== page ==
Utopia Trip May 2018

Back in early May with a thermos of homemade soup and a few cold slices of homemade pizza on board for lunch, I headed out through the hills north of Alice Springs enroute to the Utopia Region.  It was 7.35am, the car was loaded with canvas and paint, the sun was up and it was 16 degrees Celsius.   Weather wise, it looked like it was going to be a perfect day – and it was!

There were quite a few people that I wanted to catch up with, both from an art point of view and also just to have a yarn with.   The trip out was fairly uneventful, although at the 200km mark, near to the turnoff to Mulga Bore, I could see lots of thick dust and a big truck was heading my way.  The wind was non-existent so the dust just sat there with nothing to blow it away.   This can be very dangerous if there is some impatient driver behind the truck who takes a punt by blindly passing through the dust.   So, I always pull over to the side of the road just in case!!

At 9.30am I arrived at Camel Camp and saw old Motorbike Paddy.   He’s a wonderful old gentleman and we always have a few laughs.  I asked him how his wife, Kathleen Ngale, was.  He replied “she’s good” and didn’t elaborate any further….   I know that the last time I was out there she was sitting out the front and appeared in good spirits but she was inside on this occasion.   He said that his daughter Elizabeth was over at the Store (30kms away) and had a painting that was finished.  His son, Matthew, came across too and was his normal, talkative self – a really nice fellow but very hard to understand because his English is very, very limited.

I didn’t stay there too long before heading to nearby Tomahawk Outstation where the Dixon family often reside.   There was no one there though so I headed to Alparre Store and found Lena Pwerle in her humpy up the back of the community along with Rosie Pwerle and Nora Petyarre.   I dropped off a box of groceries and a drum of flour to Lena.  (Our long-time art manager, Tomoko Kuroda, dotes on Lena and insisted that I take them out for her!!!   😊 😊)  I sat down on an old flour drum and had a good chat to them all, along with Lena’s oldest son George.  George’s wife, Shirley, and sister, Thelma Dixon, were also close by and asked me for some canvas and paints, which I gave out to them both.

A bunch of young and middle-aged men also wanted to have a talk to me about artefacts and I was happy to have a yarn.  I’m always encouraging them to make boomerangs, woomera’s, spears, carvings and other artefacts, but usually the chit chat enthusiasm doesn’t evolve into actually doing much of it – although sometimes they surprise me.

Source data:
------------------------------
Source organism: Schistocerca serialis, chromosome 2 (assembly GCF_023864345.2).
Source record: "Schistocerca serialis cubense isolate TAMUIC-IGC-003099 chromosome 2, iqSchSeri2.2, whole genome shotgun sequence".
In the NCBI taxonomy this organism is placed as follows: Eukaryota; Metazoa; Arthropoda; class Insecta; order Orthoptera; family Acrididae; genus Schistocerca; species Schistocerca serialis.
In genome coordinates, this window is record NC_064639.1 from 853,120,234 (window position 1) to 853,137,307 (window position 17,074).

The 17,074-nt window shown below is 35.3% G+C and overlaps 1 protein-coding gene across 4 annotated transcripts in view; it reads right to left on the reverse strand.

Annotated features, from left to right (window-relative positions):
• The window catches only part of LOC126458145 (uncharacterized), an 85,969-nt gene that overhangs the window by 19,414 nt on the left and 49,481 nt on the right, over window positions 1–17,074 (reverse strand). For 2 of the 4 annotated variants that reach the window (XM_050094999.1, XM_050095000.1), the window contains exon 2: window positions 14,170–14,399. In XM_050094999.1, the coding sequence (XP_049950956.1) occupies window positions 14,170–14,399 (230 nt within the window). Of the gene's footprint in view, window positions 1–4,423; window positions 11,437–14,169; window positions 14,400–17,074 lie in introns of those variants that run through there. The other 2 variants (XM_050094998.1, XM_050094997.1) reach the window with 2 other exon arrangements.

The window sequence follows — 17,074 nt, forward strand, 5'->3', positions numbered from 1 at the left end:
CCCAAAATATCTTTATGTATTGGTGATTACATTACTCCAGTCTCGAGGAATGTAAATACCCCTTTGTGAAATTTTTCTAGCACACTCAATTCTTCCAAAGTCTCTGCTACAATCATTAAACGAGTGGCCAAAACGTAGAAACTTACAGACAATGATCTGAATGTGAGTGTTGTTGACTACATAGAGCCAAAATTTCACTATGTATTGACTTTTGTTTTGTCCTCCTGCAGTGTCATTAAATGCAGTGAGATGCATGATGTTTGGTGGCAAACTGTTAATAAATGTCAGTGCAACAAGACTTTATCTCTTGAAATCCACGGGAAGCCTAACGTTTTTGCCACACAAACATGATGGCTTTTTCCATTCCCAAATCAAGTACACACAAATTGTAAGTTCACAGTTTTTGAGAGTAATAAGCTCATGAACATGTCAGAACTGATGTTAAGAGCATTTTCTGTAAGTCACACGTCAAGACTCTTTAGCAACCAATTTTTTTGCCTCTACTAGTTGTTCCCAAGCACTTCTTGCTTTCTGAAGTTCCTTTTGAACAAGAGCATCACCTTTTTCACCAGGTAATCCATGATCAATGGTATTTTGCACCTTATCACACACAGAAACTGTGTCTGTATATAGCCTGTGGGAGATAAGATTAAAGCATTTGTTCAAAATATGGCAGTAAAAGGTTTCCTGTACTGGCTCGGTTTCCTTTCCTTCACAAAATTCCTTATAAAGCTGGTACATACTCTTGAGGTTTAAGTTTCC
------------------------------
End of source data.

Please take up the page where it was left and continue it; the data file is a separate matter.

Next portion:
I was just about to leave the area when Polly Ngale and Elizabeth Mbitjana also visited.  Both told me that they had finished the canvases that I gave them last trip, but they were at Camel Camp!   So I told them that I would revisit Camel Camp after I had called into all the other places I was planning to head to.

Next stop was an Outstation I refer to as Old Quartpot’s Camp.    On arrival, I went directly around to Lily and Michelle Lion’s campsite, which is directly opposite to the Hunter ladies humpies.   Teresa Purla also walked across from her home as well and gave me a good hand.   All of these ladies are family to Teresa and she encourages them all to have a go.  Geyla Pwerle wandered across carrying a box with 10 – 30cm x 30cm completed linens.  They were very good for an old lady and she is really happy doing them.   Molly didn’t come across but had also had 10 – 30 x 30’s finished – nice little circle ones.  I later photographed her with them in her humpy.   (I checked our old records when back in Alice Springs and her date of birth is guessed at 1928 – so she’s roughly 90 years of age now.)  I must say, she appears in good health, both physically and mentally for someone that age.

Michelle and Lily also had some great little camp scene paintings too.  These are fantastic paintings and I know the ladies enjoy painting them but having said that, I do like to encourage them have a go at other ideas and concepts.  I asked them to think of some other design to play around with.  They wanted some direction, so I suggested maybe mixing up some larger dots with smaller dots and use lots of bright colours, something that they can enjoy and be creative with.  Teresa emphasised the same..  So I am looking forward to my next trip because one never knows what these ladies might be achieve.

Michelle Lion holding up 2 of her Camp Scene paintings.

Teresa also made the point that Geyla and Molly love painting the canvases that I leave with them.  It gives them something constructive to do and it was clear to me that the looks on their faces reflected just that.  I’m not sure how the paintings will sell but I feel sure that there will be people out there in this big world of ours that will come along and appreciate them. 

I have saved four of each for Mbantua’s permanent collection.

Molly Pwerle Aboriginal Artist
Molly Pwerle holding her painting.

Queenie Kemarre, Michelle Lion, Lily LionQueenie Kemarre (Lily and Michelle’s mother) actually walked across to the car to say hello too!  On most of my visits Queenie is sitting or lying down in her bush shelter.  This was the first time for a very long time that she had walked across to the car and I was really quite stoked.  I insisted that we take a photograph of mum and her two daughters and they were really happy to have it taken!